An independent agency of the federal government that insures accounts up to $250,000 per depositor at almost all United States depository institutions. This deposit limit was increased from $100,000 by the FDIC in October, 2008, in response to the banking system crisis. The insured amount of $250,000 is effective through December 2009. The FDIC has primary federal supervisory authority over insured institutions that are not members of the Federal Reserve System.
growth income
Income from stock which grows earnings and/or revenue faster than its industry or the overall market. Companies with growth stock usually pay little or no dividends, preferring to use the income instead to finance further expansion.
Property or other possession acquired for future financial return or benefit; also a commitment of time (e.g., to education or training).
The degree to which an investment or assets of a company can easily be sold or converted into cash.
money market
A savings account that pays variable interest rates based on current conditions in the market for very short-term securities. These accounts are safe and easily liquidated and offer a higher interest rate than ordinary savings accounts.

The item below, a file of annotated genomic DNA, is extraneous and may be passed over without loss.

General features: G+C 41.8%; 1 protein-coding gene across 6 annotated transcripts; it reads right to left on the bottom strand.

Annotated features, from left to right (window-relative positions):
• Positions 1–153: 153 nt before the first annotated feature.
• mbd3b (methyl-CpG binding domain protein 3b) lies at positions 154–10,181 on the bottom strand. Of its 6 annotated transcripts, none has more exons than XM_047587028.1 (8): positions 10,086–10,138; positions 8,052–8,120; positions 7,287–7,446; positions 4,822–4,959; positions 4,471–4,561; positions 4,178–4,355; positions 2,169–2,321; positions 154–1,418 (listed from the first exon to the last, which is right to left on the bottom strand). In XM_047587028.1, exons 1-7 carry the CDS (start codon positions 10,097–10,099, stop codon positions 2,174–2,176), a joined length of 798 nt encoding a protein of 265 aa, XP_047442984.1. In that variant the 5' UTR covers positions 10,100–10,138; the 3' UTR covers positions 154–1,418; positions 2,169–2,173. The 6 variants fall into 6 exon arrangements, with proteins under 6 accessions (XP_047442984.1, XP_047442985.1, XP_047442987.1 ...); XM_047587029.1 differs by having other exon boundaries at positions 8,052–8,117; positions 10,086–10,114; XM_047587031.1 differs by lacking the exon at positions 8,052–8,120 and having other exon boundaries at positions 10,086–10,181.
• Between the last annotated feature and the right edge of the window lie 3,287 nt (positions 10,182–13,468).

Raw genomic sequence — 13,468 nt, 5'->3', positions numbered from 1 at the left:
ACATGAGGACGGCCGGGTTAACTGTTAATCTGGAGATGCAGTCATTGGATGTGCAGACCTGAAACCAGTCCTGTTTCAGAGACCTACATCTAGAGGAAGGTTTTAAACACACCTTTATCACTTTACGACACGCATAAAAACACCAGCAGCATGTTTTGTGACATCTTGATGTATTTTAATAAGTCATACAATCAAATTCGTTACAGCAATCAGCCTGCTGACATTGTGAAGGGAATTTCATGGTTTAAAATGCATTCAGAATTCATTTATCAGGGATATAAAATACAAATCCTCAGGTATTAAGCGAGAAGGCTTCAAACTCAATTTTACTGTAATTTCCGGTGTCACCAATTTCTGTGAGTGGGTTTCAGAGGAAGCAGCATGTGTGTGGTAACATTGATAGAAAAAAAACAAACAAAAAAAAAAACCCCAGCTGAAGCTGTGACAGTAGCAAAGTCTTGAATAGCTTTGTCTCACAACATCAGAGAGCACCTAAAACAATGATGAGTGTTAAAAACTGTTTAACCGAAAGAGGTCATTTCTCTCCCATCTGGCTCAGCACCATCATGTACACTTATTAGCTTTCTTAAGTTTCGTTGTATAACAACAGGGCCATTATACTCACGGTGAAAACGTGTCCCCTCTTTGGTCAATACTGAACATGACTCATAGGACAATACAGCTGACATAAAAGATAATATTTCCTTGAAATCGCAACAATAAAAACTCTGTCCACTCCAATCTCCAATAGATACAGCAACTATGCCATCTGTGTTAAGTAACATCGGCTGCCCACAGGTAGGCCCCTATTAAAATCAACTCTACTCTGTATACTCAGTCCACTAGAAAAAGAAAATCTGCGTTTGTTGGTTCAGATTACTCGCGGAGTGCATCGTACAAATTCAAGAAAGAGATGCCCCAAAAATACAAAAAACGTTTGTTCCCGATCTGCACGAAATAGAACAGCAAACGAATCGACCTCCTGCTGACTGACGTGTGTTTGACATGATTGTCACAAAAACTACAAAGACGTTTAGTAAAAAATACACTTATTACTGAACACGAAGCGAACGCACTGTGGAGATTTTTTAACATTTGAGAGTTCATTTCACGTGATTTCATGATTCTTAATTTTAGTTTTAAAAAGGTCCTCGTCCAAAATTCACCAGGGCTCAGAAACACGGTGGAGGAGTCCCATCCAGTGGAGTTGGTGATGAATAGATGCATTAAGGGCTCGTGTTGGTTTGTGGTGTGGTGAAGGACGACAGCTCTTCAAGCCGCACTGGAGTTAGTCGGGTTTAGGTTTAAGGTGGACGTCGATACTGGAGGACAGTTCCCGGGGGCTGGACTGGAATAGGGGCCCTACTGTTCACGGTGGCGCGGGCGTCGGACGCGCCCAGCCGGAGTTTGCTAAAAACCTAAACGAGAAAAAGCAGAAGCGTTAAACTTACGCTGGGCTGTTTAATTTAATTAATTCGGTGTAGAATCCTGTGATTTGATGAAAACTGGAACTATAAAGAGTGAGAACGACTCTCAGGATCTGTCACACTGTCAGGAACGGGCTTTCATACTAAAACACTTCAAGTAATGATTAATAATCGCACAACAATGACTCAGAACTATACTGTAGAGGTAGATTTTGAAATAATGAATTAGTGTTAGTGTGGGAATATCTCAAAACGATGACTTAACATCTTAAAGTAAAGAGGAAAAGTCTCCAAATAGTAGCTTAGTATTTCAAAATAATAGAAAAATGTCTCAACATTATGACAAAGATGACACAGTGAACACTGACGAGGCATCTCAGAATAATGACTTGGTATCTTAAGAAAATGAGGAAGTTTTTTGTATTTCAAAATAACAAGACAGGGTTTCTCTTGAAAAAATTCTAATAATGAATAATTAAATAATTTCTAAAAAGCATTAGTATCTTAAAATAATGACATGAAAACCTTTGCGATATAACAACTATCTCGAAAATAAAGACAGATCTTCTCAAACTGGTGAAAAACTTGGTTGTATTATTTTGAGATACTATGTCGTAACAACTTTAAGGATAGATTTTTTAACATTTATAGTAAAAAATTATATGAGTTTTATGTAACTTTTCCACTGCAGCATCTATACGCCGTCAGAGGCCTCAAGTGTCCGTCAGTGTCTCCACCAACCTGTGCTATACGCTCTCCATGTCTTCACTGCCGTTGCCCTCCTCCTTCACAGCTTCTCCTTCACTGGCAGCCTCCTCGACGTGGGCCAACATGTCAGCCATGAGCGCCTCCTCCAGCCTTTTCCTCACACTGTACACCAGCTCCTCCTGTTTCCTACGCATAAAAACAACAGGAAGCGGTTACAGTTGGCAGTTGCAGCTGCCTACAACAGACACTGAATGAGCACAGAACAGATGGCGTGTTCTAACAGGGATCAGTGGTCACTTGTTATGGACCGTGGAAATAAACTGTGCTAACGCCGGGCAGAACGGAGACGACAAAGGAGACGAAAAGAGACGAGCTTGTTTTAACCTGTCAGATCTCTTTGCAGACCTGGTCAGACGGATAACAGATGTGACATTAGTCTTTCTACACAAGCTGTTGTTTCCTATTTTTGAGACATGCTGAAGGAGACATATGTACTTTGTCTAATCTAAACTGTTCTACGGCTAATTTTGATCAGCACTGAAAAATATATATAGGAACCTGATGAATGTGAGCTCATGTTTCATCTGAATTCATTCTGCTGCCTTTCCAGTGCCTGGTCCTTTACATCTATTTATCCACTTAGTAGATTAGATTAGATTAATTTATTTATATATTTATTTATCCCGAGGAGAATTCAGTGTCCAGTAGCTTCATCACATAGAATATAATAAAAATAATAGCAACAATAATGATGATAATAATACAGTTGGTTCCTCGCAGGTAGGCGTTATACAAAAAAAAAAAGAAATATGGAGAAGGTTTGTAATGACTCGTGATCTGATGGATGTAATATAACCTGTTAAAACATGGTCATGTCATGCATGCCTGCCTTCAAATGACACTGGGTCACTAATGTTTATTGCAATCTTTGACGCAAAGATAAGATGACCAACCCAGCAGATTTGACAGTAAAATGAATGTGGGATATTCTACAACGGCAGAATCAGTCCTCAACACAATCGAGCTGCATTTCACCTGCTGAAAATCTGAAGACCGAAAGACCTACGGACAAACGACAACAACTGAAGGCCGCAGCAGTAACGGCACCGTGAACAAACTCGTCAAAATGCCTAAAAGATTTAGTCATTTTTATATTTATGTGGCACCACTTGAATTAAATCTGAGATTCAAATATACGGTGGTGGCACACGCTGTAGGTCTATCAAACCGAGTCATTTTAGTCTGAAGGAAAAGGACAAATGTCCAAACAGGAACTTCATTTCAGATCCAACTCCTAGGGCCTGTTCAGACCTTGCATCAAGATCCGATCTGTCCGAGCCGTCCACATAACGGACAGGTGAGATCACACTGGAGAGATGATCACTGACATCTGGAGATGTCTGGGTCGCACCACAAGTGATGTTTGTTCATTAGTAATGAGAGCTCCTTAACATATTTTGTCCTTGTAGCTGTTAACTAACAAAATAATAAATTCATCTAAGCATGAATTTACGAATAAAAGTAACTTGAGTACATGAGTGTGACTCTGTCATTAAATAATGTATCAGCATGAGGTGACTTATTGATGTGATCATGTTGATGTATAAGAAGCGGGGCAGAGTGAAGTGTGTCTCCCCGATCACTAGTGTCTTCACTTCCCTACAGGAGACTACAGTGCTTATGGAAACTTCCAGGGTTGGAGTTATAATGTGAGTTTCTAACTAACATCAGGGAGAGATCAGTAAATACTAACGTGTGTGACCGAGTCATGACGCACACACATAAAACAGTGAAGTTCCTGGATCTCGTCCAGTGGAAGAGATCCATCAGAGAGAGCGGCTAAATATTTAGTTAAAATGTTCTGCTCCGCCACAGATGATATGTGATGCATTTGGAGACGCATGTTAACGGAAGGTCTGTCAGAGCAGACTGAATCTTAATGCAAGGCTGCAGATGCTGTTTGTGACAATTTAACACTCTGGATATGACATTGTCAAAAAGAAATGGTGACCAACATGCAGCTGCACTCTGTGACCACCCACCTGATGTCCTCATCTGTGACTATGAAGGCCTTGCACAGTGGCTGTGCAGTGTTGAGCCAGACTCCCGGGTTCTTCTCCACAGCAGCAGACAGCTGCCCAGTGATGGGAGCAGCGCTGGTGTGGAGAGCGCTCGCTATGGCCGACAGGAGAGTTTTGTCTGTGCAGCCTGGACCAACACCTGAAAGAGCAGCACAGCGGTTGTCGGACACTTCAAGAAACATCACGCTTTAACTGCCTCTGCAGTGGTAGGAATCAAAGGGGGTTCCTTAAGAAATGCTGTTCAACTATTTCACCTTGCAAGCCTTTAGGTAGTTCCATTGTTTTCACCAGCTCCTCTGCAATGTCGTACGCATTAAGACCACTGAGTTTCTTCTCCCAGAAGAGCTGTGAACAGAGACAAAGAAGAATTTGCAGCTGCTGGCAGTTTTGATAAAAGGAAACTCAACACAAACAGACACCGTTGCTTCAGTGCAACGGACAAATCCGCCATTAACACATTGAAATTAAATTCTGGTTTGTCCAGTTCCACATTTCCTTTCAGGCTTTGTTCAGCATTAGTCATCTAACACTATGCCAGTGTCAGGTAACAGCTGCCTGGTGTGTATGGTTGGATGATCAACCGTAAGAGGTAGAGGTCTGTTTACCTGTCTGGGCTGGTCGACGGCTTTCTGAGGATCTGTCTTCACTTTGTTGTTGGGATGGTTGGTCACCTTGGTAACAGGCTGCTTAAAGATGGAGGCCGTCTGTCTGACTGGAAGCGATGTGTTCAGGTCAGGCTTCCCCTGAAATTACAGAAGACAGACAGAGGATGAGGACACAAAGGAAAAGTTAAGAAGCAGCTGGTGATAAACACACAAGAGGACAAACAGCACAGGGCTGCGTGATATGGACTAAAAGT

municipal bond
A "muni" is a long-term, interest-bearing security issued by county, city, or state governments, having a maturity of at least ten years. Owners of municipal bonds pay no federal income tax on the interest.
mutual fund
Funds from many investors pooled together to establish a diversified portfolio of investments. Mutual funds raise money by selling shares of the fund to the public. Shareholders are free to sell their shares at any time. Many employees invest in mutual funds through their employers, by setting aside some of their wages to invest in one or more funds on a regular basis.
opportunity costs
The cost of passing up the next best alternative when making a decision.
over the counter (OTC)
Procedure for trading any equity (stock) that is not listed or traded on a national securities exchange or NASDAQ (National Association of Securities Dealers Automated Quotations).
A list of the financial assets held by an individual, bank, or other financial institution
rate of return